Asking About Background and Compensation in the Interview – What You Need to Know

By: Seth Baldry

Employers must always concern themselves with keeping interviews legal. Questions about such things as age, marital status, and religious affiliation have long been off the table; however, new laws are going into effect concerning what information an employer can request about background and compensation, two things that have been crucial aspects of the interview process for many employers.

California is the latest in a growing number of cities and states to enact new privacy laws concerning employment. As a result, specific questions about background and salary are now prohibited in an interview or recruiting situation in many places. Changes in the laws affect potential employers of all sizes, from governments to businesses with more than five employees.

Criminal history Thanks to “ban the box” legislation, employers and recruiters are limited in the questions that they may ask about criminal history during the early stages of the candidate’s screening process. For example, employers may no longer ask candidates if they have been arrested, but not convicted, of a crime.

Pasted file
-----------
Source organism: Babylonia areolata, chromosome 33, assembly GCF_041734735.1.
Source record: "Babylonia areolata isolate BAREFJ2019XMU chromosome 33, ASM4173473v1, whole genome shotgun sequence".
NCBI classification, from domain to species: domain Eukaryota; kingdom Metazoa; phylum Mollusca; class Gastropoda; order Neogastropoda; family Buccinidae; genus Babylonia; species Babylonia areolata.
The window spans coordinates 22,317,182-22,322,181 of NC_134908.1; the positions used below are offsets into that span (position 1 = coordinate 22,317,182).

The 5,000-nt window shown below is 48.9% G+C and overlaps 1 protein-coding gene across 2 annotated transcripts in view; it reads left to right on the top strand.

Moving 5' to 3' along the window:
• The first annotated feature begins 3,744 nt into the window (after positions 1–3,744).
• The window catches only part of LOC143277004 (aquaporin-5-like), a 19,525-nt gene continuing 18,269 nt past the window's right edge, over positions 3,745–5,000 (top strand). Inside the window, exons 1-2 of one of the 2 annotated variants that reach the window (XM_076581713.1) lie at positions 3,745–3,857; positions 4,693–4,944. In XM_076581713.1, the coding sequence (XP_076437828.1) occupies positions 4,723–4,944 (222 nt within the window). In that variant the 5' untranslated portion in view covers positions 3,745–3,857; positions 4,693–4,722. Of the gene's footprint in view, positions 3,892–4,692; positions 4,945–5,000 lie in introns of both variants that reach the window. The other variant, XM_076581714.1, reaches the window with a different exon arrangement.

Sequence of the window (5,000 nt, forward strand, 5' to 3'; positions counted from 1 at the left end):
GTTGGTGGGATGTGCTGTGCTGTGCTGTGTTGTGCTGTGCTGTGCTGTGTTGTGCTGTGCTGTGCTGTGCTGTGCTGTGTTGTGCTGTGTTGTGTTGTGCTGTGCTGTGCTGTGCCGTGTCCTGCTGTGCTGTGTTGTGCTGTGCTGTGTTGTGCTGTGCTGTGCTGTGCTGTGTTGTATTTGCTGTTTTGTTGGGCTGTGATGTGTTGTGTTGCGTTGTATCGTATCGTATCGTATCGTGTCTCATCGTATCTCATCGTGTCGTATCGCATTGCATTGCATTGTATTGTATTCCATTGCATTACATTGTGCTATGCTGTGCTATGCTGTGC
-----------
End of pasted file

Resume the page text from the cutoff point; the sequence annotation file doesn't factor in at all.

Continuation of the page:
In some areas, candidates are not required to disclose any criminal history until a conditional job offer has been made. Once an offer is on the table, an employer is free to conduct a thorough background check on a candidate and may rescind an offer based on the results. The purpose of laws and policies like this is to encourage employers and recruiters to consider how all candidates meet the requirements for the job before looking into criminal history.

A candidate is also free to disclose their criminal history voluntarily but may be disqualified or fired if they misrepresent their information.


In the past, employers and recruiters could use an applicant’s salary history to determine starting salaries or to get a baseline for negotiation. In an effort to combat wage inequality, policy analysts and equal pay advocates have successfully pushed to prohibit questions about salary history, either directly from the candidate, or from a third-party, such as a recruiter. Questions about salary history are no longer allowed on job applications for employers in affected areas.

However, it is still acceptable to ask about salary expectations in the interview. A well-prepared candidate will be able to display their knowledge about trends in the industry and for their position when asked about salary expectations, which can also be a great starting point for salary negotiation.

It can be a challenge to keep up to date on what is legal to ask in an interview in your area, as privacy laws that affect hiring vary from state to state, and even between cities. The interview stage is definitely not the time for guesswork about fair questions to ask, or for leaving anything to chance. Give Grapevine Recruiting a call today at (952)856-2371 or visit the contact page on our website. We’ll set up a free consultation, with no obligation from you, to help get you the best, most qualified candidate for your positions.